The present invention provides an apparatus and method for extracting a fluid sample from a bulk container of fluid. Currently preferred embodiments are operable to perform certain tests on one or more portion of the fluid sample, such as particle count per unit volume, and/or may verify a volumetric size or flow rate of the sample, or a portion thereof, among other functions.
A currently preferred embodiment forms a pipette tip having an elongate body stretching between a proximal end and a distal end with a fluid path through the body extending from the distal end toward the proximal end. The preferred embodiment includes a sensor component disposed to electrically interrogate fluid flowing along the fluid path. Desirably, embodiments of an operable sensor component are configured and arranged to determine volumetric particle count. Sometimes, the sensor component may be configured and arranged to determine a fluid flow rate along the fluid path. Optionally, the sensor component may be configured and arranged to detect the presence of a fluid boundary edge at a particular location along the fluid path.
In some cases, the body is structured to include a plurality of layers configured and arranged to provide at least a portion of the fluid path. In such cases, a workable sensor component includes a first electrically conductive trace carried between first and second adjacent layers, with at least a first portion of the first trace being disposed to contact fluid flowing along the fluid path. In certain cases, a second electrically conductive trace may be carried between adjacent layers, with at least a second portion of the second trace being disposed to contact fluid flowing along the fluid path. Sometimes, the first portion and the second portion are spaced apart along the fluid path and carried between the same layers. Other times, the first portion and the second portion are spaced apart along the fluid path and carried between different layers.
In certain embodiments, part of the fluid path is defined by a length of lumen encompassing a known volume. Further, the first portion can be disposed relative to the length of lumen effective to indicate passage through the pipette tip of an amount of fluid comprising a sample volume corresponding to that known volume.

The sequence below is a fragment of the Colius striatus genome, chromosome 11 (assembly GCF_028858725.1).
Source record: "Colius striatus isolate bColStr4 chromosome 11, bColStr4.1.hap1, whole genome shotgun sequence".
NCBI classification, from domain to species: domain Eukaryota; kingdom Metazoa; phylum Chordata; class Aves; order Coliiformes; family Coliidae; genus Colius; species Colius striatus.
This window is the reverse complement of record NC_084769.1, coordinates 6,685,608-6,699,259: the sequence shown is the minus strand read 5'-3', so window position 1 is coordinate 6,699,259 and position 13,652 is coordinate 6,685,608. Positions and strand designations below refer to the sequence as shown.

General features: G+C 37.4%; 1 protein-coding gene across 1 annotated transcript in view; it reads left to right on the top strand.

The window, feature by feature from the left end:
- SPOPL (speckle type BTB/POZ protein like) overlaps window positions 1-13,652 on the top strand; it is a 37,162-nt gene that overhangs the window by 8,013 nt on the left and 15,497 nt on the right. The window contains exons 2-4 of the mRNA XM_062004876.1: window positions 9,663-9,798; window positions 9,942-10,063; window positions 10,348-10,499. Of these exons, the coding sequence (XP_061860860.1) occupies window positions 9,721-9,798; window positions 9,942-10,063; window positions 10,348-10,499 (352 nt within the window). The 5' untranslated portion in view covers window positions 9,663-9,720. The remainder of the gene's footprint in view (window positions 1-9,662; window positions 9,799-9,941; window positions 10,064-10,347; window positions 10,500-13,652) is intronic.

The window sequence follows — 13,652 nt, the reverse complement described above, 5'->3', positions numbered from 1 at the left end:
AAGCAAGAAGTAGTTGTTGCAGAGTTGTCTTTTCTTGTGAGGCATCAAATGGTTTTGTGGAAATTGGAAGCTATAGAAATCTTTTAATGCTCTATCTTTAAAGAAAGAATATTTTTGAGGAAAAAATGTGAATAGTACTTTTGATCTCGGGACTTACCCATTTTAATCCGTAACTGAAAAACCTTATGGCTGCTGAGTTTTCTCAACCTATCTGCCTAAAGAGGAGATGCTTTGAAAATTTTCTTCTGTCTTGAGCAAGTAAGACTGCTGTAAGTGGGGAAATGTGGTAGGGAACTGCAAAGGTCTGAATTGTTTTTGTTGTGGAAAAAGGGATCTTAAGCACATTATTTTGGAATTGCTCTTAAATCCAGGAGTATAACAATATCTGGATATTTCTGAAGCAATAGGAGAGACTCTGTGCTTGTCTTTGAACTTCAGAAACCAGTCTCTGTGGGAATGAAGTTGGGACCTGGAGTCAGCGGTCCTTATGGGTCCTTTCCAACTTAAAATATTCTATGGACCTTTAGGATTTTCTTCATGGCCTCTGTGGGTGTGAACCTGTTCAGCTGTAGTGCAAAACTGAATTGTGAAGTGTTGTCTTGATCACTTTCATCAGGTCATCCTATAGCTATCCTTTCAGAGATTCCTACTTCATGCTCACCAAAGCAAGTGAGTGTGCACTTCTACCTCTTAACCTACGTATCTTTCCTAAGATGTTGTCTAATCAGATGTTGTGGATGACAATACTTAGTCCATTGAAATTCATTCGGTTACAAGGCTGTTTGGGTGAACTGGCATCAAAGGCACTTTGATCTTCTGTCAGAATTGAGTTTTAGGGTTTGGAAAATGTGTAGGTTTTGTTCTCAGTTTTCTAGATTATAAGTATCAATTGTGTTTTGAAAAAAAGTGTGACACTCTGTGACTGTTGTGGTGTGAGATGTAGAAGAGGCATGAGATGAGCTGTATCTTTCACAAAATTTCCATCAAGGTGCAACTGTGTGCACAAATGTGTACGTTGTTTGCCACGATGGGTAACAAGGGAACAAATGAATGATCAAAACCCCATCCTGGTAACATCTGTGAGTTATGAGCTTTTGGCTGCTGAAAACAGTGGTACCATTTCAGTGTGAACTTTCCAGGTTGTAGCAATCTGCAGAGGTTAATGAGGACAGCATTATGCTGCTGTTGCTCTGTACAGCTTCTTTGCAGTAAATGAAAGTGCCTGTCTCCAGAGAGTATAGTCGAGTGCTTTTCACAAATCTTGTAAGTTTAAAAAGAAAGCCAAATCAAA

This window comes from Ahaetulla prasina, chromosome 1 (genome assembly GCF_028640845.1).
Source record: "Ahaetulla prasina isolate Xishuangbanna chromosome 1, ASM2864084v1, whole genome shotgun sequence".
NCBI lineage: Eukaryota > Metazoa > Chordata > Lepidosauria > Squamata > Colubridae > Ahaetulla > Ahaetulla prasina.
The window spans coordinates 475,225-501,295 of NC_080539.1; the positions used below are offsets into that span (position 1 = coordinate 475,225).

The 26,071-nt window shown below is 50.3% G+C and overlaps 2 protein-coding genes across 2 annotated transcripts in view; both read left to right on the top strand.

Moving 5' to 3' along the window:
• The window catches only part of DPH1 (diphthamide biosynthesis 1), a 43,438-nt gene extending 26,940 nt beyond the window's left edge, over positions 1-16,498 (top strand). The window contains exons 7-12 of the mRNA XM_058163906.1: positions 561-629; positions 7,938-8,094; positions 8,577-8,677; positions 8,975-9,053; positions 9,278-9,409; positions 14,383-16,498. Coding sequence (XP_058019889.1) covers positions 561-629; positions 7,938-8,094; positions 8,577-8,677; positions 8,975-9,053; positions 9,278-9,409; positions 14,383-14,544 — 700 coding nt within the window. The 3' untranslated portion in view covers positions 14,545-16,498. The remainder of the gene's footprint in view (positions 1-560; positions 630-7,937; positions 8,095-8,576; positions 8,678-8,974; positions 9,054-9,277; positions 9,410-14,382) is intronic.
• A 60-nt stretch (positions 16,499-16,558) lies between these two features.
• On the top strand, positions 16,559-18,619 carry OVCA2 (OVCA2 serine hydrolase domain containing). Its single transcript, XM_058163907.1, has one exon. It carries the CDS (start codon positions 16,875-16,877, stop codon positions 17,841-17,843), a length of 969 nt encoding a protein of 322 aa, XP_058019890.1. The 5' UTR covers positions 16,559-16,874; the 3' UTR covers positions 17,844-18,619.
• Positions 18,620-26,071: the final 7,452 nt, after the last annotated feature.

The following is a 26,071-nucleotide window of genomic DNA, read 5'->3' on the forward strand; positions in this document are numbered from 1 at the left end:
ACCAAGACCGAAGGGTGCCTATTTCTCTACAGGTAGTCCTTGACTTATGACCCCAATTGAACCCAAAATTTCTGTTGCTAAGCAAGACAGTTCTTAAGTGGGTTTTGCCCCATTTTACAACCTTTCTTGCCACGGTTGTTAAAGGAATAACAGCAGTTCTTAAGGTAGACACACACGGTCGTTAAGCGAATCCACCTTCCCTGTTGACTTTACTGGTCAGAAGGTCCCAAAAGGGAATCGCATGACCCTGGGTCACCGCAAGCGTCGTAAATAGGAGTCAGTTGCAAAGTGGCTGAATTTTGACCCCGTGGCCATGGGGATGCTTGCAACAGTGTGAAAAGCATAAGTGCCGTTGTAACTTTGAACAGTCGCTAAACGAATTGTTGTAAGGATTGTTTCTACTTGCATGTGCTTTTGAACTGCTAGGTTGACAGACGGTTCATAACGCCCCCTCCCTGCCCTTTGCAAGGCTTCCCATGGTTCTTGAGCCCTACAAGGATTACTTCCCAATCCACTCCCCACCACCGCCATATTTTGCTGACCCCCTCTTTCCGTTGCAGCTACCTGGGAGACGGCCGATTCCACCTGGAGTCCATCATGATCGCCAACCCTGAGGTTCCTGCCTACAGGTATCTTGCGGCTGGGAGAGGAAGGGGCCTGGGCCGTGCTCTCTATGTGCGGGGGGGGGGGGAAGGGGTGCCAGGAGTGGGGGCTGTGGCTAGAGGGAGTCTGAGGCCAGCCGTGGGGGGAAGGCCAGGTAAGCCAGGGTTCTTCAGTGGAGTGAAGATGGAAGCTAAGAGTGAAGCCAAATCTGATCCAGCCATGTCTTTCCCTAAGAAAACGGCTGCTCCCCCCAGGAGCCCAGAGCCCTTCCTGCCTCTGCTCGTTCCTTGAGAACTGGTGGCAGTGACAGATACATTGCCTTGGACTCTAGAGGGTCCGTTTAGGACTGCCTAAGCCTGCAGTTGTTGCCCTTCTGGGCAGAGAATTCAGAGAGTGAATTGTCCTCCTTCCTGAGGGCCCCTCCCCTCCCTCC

Some embodiments may include structure adapted to permit detection of the tip when the tip is installed in a pipette. The pipette tip may be used to advantage in combination with a pipette that is configured and arranged to couple with the proximal end of the pipette tip. Desirably, coupling the tip to the pipette is effective to permit application of suction to a proximal portion of the fluid path. Furthermore, it is desirable for the act of coupling the tip and pipette to place the sensor component in-circuit with electrical interrogation apparatus.
A device may be used by coupling a pipette tip structured according to certain principles of the instant invention to a cooperatingly structured pipette effective to place the sensor component into electrical communication with electrical interrogation apparatus, and to place a proximal end of the fluid path in communication with a suction source. Then, a fluid-motive pressure is applied effective to draw a sample into the pipette tip. At least a portion of the sample is electrically interrogated as that portion flows along the fluid path and past the sensor component. Data collected by the sensor component may be shown on a display screen associated with the pipette, and/or transferred to a computer for further analysis or storage. Subsequent to completion of fluid sample analysis, the used pipette tip is discarded.
A preferred method of applying suction encompasses generating an excess suction pressure that may then be down-regulated by structure associated with the pipette effective to apply: i) a first suction pressure operable to draw a sample into the pipette tip; and ii) a subsequent desired suction pressure profile over time.
These features, advantages, and alternative aspects of the present invention will be apparent to those skilled in the art from a consideration of the following detailed description taken in combination with the accompanying drawings.
In the drawings, which illustrate what are currently considered to be the best modes for carrying out the invention:
Reference will now be made to the drawings in which the various elements of the invention will be given numerical designations and in which the invention will be discussed so as to enable one skilled in the art to make and use the invention. It is to be understood that the following description is only exemplary of the principles of the present invention, and should not be viewed as narrowing the claims which follow.